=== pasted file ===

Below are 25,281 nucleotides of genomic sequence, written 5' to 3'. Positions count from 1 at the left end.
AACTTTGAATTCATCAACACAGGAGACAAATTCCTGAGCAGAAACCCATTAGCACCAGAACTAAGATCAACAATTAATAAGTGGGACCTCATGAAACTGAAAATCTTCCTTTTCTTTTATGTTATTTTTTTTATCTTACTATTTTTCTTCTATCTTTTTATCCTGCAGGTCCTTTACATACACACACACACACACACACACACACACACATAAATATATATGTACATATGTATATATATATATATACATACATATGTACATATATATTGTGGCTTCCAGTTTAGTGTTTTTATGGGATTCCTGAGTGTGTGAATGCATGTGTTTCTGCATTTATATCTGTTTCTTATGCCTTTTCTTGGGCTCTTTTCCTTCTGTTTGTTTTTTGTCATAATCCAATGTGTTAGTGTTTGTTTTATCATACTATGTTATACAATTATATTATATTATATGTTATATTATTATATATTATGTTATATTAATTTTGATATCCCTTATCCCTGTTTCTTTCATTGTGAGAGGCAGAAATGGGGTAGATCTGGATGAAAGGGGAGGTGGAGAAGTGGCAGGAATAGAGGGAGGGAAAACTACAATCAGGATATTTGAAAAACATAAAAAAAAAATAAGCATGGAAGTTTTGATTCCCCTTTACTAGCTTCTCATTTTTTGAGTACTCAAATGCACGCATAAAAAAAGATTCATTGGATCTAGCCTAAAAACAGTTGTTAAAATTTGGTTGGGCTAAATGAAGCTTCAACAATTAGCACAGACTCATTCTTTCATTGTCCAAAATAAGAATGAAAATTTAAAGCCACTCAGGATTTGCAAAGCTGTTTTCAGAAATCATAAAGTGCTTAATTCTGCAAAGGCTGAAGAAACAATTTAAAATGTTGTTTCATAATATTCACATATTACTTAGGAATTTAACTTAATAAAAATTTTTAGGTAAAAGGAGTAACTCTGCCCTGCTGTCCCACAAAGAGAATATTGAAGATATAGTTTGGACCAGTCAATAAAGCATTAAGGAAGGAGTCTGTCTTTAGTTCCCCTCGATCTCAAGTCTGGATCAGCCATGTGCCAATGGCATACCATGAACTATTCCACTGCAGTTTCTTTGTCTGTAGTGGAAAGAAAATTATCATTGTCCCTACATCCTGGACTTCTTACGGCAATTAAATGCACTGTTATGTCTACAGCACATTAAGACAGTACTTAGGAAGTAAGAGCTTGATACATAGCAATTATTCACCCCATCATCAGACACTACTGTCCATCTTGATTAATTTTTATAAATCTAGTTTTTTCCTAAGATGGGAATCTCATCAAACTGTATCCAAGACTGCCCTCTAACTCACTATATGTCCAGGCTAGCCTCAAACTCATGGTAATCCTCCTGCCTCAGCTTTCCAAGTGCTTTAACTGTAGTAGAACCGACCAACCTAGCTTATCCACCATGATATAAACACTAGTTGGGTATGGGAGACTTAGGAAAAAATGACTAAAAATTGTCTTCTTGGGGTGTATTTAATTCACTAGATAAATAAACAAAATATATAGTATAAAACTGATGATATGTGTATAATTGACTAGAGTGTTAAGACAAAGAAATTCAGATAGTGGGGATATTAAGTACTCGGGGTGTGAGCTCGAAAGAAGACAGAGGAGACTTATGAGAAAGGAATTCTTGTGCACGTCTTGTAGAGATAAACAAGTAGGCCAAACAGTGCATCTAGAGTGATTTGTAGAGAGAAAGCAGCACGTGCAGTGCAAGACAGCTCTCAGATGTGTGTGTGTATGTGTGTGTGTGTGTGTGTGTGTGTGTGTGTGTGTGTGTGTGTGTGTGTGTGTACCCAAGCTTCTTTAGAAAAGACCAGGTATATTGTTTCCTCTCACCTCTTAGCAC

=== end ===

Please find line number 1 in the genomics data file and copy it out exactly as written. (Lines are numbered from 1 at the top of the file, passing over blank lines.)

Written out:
Below are 25,281 nucleotides of genomic sequence, written 5' to 3'. Positions count from 1 at the left end.